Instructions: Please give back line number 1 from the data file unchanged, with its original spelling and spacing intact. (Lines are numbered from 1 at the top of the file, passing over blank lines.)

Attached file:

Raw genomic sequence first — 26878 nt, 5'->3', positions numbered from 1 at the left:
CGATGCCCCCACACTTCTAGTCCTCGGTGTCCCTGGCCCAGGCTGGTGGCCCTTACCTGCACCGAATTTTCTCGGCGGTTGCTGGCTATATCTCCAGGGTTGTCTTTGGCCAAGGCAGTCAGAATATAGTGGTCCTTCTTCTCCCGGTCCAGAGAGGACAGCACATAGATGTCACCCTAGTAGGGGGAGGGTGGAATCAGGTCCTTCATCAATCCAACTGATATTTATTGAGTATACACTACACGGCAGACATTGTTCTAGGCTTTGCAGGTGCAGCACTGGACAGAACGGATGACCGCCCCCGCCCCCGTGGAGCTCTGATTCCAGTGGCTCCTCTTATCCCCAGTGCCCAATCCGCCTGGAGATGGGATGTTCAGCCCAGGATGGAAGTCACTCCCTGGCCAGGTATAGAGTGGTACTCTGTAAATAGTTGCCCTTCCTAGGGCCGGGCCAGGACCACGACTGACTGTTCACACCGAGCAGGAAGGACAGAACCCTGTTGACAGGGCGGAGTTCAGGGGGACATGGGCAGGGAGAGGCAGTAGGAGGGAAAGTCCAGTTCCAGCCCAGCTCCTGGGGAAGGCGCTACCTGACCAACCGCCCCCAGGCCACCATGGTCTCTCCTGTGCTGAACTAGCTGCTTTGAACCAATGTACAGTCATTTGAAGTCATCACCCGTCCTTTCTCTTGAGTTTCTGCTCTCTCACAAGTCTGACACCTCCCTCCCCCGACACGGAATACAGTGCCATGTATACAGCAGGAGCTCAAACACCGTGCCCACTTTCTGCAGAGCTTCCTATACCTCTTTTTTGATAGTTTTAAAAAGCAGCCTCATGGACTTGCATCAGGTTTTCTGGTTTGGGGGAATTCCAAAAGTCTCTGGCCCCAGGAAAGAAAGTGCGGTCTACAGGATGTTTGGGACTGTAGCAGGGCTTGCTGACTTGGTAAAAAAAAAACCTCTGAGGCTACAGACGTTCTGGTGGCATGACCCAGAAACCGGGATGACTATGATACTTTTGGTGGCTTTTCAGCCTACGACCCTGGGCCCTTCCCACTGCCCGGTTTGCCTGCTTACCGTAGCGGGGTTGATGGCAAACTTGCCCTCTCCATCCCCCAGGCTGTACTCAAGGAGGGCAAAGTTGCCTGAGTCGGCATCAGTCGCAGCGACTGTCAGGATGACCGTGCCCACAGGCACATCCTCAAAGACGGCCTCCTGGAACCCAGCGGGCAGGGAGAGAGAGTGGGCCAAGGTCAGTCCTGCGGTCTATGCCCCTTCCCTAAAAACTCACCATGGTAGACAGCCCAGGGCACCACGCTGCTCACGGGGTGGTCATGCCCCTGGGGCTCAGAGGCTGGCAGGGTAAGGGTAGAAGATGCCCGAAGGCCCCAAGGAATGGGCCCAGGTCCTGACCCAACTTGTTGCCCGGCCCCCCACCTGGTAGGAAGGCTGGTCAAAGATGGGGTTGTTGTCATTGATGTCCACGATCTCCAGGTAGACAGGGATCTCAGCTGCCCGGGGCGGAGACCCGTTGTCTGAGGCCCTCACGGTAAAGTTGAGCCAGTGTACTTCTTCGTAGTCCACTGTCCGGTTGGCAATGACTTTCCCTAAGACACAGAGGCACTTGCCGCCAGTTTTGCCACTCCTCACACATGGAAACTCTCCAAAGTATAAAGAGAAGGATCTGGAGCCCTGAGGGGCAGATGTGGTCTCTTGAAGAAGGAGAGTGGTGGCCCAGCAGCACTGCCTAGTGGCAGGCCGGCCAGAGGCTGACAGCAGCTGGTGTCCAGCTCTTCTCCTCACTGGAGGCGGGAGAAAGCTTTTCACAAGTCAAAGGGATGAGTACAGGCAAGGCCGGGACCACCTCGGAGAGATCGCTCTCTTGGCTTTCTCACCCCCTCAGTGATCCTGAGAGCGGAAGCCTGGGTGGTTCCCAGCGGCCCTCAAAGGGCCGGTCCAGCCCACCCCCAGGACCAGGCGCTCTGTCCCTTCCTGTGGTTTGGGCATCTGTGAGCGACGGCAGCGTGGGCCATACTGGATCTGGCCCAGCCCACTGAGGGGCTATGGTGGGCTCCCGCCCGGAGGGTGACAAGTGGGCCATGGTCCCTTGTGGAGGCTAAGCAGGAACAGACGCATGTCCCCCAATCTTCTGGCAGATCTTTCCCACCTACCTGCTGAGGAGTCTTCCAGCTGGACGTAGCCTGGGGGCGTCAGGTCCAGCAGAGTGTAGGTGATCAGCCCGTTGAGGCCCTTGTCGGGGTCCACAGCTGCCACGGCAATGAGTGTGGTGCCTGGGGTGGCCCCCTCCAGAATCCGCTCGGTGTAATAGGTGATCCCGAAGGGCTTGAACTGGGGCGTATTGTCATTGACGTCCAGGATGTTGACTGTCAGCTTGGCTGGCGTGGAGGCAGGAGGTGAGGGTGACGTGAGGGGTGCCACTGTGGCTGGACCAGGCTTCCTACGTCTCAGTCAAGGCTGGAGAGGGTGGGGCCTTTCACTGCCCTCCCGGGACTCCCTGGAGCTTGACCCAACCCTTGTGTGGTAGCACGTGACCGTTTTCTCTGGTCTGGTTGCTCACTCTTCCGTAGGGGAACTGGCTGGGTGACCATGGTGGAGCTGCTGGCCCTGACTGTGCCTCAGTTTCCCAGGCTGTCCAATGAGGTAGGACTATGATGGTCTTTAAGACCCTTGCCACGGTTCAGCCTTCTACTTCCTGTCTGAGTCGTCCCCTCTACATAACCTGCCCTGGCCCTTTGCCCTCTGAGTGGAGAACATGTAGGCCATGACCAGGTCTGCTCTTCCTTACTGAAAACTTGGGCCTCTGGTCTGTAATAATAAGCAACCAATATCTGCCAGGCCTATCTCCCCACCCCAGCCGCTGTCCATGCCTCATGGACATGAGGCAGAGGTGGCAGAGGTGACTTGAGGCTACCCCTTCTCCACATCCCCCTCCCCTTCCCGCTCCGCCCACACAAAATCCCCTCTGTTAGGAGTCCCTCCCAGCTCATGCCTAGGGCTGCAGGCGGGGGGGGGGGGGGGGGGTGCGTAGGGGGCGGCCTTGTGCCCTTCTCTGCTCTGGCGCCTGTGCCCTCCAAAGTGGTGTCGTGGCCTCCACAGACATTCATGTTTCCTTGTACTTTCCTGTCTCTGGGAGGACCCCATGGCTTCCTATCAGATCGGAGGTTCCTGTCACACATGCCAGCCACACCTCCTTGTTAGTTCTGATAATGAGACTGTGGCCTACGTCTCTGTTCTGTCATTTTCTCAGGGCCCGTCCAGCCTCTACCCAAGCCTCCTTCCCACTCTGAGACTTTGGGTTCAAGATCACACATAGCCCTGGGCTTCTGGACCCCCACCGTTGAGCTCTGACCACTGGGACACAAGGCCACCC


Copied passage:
Raw genomic sequence first — 26878 nt, 5'->3', positions numbered from 1 at the left: